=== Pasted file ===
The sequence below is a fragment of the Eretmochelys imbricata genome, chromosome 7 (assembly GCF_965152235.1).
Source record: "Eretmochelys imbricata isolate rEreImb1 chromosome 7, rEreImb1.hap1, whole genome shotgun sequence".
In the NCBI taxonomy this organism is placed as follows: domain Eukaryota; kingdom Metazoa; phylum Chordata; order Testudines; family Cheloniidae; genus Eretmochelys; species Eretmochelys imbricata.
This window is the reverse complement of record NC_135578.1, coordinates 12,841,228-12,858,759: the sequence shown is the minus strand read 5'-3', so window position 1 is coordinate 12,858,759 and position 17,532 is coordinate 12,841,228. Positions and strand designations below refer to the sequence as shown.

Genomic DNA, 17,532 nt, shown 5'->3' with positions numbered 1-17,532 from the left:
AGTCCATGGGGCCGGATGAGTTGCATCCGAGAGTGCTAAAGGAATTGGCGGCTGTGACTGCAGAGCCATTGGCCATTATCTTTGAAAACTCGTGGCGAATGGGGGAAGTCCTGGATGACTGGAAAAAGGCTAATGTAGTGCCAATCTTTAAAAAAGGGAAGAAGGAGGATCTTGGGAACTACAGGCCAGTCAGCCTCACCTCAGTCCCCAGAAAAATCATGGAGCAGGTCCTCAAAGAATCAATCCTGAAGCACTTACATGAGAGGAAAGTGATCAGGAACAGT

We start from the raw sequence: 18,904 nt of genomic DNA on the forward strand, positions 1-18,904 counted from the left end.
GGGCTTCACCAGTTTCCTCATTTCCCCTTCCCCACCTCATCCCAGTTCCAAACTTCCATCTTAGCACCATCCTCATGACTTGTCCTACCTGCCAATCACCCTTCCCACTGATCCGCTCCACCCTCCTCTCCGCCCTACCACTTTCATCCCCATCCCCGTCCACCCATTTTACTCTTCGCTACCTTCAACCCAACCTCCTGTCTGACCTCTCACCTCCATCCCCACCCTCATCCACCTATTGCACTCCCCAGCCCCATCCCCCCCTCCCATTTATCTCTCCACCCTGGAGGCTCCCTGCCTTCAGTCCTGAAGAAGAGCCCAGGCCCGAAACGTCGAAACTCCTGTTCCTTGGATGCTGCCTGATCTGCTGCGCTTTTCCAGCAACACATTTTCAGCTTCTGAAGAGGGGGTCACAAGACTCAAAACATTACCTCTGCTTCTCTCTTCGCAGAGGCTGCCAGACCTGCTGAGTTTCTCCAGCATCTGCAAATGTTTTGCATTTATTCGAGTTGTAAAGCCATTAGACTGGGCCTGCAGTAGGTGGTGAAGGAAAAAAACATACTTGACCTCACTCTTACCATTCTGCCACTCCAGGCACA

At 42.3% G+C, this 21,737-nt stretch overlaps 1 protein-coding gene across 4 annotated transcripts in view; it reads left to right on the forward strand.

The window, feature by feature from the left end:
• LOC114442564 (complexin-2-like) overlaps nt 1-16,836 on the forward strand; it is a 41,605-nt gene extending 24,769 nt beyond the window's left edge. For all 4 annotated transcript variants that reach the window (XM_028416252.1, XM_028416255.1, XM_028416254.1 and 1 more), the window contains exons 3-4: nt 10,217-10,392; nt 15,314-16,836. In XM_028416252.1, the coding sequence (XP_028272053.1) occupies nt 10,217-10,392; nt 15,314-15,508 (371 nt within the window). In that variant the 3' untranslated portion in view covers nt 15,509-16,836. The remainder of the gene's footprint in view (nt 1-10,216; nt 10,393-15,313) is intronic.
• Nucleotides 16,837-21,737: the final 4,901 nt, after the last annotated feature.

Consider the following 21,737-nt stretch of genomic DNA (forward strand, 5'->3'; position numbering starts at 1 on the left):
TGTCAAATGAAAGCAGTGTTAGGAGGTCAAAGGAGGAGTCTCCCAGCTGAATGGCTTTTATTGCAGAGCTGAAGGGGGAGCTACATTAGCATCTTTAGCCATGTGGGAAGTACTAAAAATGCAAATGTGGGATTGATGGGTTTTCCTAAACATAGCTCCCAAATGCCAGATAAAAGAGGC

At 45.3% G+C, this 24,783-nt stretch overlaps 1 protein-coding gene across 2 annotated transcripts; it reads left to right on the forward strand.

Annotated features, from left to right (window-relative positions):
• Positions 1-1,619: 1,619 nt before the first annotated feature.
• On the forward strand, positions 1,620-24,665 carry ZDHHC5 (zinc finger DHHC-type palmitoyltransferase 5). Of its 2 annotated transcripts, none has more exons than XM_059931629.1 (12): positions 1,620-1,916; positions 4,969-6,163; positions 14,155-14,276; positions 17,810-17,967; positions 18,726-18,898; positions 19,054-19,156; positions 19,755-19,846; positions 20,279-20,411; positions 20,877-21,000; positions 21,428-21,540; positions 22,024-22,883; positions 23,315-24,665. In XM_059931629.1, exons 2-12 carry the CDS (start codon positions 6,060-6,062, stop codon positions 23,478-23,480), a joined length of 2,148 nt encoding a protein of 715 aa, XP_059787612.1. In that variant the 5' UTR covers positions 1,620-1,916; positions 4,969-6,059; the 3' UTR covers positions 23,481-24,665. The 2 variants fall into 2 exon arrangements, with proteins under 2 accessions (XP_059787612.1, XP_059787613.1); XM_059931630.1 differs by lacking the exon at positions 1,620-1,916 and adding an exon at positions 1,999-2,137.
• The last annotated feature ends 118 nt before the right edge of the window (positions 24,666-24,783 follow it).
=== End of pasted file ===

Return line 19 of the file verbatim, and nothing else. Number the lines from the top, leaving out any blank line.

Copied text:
• The last annotated feature ends 118 nt before the right edge of the window (positions 24,666-24,783 follow it).